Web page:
It’s not just workers on building sites that will feel the pinch of the construction downturn.
The threat of a loss of jobs in the the industries that support construction reveals the problem in relying on building to sustain the economy.
The typical residential property investor is on average 42 years old; male and 72% are married.
Individual households in Australia, on average, own 83% of all investment dwellings rented to private tenants or resold. They are people who usually have another main source of income.
A woman walks through a market in Luanda, Angola. People who live in Africa’s cities rely heavily on the informal sector.
Most African cities are expensive, informal and non-industrial. This has produced unique socioeconomic and environmental risks that must be carefully considered in policy development.
Property is under threat, physically and conceptually, from climate change.
To create property systems that are as dynamic as the landscapes we occupy, we might need to start thinking about ourselves as belonging to and answerable to the land, not the other way around.
The none-structural storm damage: ceiling failure due to water ingress into roof cavity.
Water moves into Australian homes during severe tropical storms like Cyclone Debbie. But no definitive housing codes, standards or guidelines exist to stem the flow of unwanted storm water.
The vast majority of cranes are used to build apartments.
AAP Image/Paul Miller
About 84% of cranes in Australia are used on residential sites, with commercial projects making up 5% of crane activity. Health, education, infrastructure and recreation projects make up the rest.
Without better regulation, renting will still be insecure and unaffordable.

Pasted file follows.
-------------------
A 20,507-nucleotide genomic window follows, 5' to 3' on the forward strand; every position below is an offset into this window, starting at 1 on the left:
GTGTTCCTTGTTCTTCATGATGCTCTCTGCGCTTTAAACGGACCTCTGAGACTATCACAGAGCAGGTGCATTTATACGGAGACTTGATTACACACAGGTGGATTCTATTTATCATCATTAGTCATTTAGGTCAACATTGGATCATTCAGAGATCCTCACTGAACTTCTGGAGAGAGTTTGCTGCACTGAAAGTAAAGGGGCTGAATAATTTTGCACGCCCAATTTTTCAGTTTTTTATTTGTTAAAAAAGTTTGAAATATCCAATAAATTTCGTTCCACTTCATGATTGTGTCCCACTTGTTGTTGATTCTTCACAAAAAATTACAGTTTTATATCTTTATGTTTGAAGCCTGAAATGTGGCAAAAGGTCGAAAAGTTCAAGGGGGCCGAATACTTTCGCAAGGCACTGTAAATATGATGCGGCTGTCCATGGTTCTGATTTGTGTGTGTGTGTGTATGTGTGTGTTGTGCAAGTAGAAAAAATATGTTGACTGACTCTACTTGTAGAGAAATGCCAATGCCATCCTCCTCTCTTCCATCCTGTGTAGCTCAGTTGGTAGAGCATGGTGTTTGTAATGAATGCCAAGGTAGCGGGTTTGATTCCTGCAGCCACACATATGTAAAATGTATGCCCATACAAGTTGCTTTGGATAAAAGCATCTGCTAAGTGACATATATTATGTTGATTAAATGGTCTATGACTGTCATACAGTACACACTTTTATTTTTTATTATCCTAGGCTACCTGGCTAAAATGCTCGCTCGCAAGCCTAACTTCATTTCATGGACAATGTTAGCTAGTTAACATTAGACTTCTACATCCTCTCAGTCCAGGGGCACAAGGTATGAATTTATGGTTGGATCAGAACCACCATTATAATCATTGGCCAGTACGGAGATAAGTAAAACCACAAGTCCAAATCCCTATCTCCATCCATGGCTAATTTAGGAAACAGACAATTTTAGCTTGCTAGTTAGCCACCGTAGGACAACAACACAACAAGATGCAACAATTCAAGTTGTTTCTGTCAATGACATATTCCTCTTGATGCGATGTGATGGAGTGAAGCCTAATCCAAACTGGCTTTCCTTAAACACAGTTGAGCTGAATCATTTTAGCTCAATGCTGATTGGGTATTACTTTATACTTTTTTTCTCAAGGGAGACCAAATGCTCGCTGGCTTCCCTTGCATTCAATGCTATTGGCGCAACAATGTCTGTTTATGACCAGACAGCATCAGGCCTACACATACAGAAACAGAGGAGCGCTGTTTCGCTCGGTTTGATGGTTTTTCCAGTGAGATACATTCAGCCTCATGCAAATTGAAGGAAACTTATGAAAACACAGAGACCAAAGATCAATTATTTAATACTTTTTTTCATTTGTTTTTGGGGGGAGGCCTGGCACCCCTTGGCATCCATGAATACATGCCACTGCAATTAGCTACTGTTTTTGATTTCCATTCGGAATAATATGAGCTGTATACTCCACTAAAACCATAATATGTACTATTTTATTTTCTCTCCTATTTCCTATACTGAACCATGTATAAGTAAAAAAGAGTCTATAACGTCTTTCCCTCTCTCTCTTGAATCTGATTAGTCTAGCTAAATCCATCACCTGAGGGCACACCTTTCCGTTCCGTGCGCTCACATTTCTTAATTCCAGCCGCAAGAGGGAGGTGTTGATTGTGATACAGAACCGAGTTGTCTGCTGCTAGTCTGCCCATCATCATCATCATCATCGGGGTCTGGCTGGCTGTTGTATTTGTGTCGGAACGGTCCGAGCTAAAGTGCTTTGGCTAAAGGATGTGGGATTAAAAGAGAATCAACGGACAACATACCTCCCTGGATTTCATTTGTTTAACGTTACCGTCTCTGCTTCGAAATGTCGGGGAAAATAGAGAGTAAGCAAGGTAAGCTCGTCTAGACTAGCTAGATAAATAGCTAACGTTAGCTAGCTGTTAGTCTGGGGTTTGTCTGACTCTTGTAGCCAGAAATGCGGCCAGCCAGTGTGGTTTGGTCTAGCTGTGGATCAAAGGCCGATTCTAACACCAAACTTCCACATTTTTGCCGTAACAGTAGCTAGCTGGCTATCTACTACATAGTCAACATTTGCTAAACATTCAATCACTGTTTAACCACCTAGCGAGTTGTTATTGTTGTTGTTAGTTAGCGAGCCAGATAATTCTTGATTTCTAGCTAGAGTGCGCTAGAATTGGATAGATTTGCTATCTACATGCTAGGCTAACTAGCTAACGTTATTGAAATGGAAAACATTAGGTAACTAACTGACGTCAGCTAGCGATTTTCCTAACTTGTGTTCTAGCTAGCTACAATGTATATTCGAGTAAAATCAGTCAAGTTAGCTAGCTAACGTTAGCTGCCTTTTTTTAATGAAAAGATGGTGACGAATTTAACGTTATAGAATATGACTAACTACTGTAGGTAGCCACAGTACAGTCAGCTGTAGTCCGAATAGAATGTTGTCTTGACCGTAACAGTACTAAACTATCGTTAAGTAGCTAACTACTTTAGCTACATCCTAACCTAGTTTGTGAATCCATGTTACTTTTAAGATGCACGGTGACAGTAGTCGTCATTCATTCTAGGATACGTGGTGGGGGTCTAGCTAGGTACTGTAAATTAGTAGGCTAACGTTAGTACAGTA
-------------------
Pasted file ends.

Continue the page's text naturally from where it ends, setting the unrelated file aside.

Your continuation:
The problem with the current rezoning approach is that it leads to huge windfall profits and developments aimed at the upper end of the market.
The community needs affordable housing and that requires meaningful targets for new developments. The only ones who will lose out are landholders who make windfall profits from rezoning.
Unequal access to housing has considerable long-term effects far beyond just property ownership.
New research finds higher property prices are associated with higher household income and spending inequality.
High-rise living is no longer synonymous with crime and deprivation.
Consumers won’t be able to use PEXA anytime soon but it might streamline the buying and selling of property.
The paperless property market is now a reality and it could provide a faster more efficient sales. But its unlikely any consumers will be using the system themselves.
NSW treasurer Gladys Berejiklian has handed down a $3.7 billion surplus.
NSW's no-debt budget comes with a declining share of GST, an issue that must be wrangled with the federal government.
Australians do business with a title office only a couple of times in their lives – when they buy and sell their homes, for instances.
Privatisation has its advantages. But Australia’s title offices may not necessarily be the right government businesses to be privatised.
Sydney investors can profit equally from purchasing apartments or houses.
Herding behaviour is leading to excessive borrowing, further fuelling apartment prices, particularly in Sydney.
New housing finance is now contracting quickly.
Where investment loans were the fastest growing category of housing finance at the end of 2015, it is now the leading area of contraction.
Several preventative measures can be taken to reduce the impact of fraudulent property industry behaviour on consumers.
Consumers lose out when a real estate agent acts fraudulently – be that false advertising, deceptive conduct or misusing trust funds. Research shows a link between such misconduct and lower regulatory and educational standards.
Determining how far a person can lawfully go in protecting themselves in a home invasion requires consideration of complex legal issues.
By requiring that a person acting in self-defence must act genuinely and reasonably, Australian states and territories appropriately balance self-defence against vigilantism.
Domain and REA are going head to head, but what if one reinvented the game?
Image sourced from Shutterstock.com
Fairfax's Domain is closing the gap on its rival REA, in a game where there's usually one winner.
Replacing old apartments with new ones may not improve affordability.
AAP Image/John Donegan
New research released today shows that changes to NSW strata law that allow the sale of apartments against the owner's wishes likely won't improve housing affordability or availability.
We do need new homes - but Cameron's plan could have unintended consequences.